By Josephine Tan and Emellia Shariff
SINCE the dawn of civilisation, pandemics have been part of our human history. From the Plague of Athens to the infamous Black Death which killed almost half of the European population in the 1300s, we know one thing for sure – with every global pandemic, comes global devastation.
The COVID-19 pandemic is no exception. We have seen nearly 2.5 million deaths worldwide, almost half of the world’s workforce population at risk of losing their jobs, and millions of businesses facing existential threat. However, as the world continues to grapple with COVID-19, our children are fighting a different battle.
The inability to learn in classrooms and play in the streets, may not seem as big a deal as compared to the political and economic instability that adults face, but that could not be more wrong.
Like many of us, children mourn the loss of normality. Beyond that, our children have also lost their childhood and teen formative years crucial for their soft skills development.
With schools closed and the movement control order (MCO) limiting their social lives, students are missing out on polishing their soft skills such as communication skills, critical and creative thinking, collaboration, teamwork, and character building.
These skills need to be developed through rigorous peer-to-peer social interaction as well as lived experiences that can shape their maturity and worldview.
As adults complain about the monotony of being stuck at home and not being able to hang out with family and friends, our students are suffering a much bigger consequence – one that impacts their employability and opportunities in the future.
In the context of development, losing almost one full year of social interaction and informal learning can be extremely damaging for the growth of the students.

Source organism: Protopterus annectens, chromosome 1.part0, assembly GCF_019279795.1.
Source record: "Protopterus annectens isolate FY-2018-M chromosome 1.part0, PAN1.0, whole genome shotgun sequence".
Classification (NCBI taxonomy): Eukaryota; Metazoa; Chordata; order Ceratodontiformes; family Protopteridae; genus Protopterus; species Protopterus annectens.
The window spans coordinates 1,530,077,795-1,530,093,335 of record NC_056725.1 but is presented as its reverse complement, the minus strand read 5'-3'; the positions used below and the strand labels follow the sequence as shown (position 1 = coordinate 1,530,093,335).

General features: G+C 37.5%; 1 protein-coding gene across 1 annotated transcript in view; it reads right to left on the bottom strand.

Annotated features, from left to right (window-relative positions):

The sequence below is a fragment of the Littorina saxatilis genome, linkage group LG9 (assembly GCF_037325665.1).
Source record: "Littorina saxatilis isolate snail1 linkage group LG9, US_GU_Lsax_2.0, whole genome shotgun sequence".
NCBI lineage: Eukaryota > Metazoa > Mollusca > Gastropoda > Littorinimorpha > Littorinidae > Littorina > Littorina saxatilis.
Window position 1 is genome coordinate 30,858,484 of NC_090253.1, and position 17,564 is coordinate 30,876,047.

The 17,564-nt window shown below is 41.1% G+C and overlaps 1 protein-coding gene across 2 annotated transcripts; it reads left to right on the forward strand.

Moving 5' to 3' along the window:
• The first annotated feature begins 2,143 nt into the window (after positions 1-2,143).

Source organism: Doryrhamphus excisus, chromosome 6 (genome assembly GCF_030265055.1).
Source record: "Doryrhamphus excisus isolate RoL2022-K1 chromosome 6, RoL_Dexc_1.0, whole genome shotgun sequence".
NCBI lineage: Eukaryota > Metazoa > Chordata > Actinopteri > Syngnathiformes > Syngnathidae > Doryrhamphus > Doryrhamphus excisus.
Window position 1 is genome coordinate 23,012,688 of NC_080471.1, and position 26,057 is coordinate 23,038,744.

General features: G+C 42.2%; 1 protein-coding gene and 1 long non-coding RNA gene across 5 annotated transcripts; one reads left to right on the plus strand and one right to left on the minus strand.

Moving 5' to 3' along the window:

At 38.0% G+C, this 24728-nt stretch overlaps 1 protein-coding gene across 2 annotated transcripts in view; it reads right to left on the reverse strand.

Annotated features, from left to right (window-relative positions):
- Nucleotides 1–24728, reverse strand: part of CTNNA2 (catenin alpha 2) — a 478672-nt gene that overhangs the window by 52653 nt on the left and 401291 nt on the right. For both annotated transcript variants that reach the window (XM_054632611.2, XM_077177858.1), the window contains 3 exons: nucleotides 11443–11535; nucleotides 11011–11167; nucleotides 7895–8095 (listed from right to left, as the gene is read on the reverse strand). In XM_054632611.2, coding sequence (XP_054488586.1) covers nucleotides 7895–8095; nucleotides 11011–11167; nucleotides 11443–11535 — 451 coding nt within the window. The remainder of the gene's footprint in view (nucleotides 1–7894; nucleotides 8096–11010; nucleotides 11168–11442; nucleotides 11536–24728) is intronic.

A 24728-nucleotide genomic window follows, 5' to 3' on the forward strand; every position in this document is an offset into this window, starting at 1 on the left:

In a report published by Khazanah Research Institute in 2018, it was found that employers rate soft skills as more important than academic qualifications. Yet, the Malaysian education system continues to emphasise on academic and professional qualifications.
This means that the only place our students are able to develop their soft skills is through after-school learning and their social lives which are pretty much non-existent during the MCO.
This is particularly worrying in the wake of Industrial Revolution 4.0 which shifts the job market towards automation, as well as the rising youth unemployment rate in Malaysia.
According to the Department of Statistics, while the adult employment rate declined to 3.2%, the unemployment rate for youth aged 15 to 24 years rose to 13.9% in 2020.
The impact of prolonged lockdowns has become an alarming cause for concerns for parents, educators, and the job market. There is an urgent need for remedial actions to ensure that our children are equipped with the right soft skills to take on their role as leaders of tomorrow.
Now is the time for us to take the extra effort to provide our children with the platforms to engage in constructive discourse and interact with their peers beyond their virtual schooling hours.
Recognising this need, the Malaysian Institute for Debate and Public Speaking (MIDP) and Taylor’s College, have partnered up to establish The Hub For Soft Skills Education to fill in the gap for soft skills education through training activities and competitions focusing on debating, public speaking, storytelling, drama, spoken word poetry, and many others.
Beyond improving on the much-needed soft skills of our students, these programmes are specifically curated to help students build confidence, improve persuasion and presentation techniques, express their ideas and thoughts in a critical and creative manner, problem-solve on their feet, as well as meet like-minded friends while finding a community of peers to bond with.
It is time we realise that beyond ringgit and dollar, the COVID-19 pandemic presents us with this insidious problem. Soft skills are no longer “nice to have”, but it is crucial for nation building. As parents and educators, we should encourage students to participate in programmes that can effectively develop them.
We do not have the luxury of time to wait and hope that our children somehow manage to develop these skills while being stuck at home. – Feb 25, 2021
Josephine Tan is the campus director of Taylor’s College and Emellia Shariff is the CEO of Malaysian Institute for Debate & Public Speaking (MIDP).
The views expressed are solely of the author and do not necessarily reflect those of Focus Malaysia.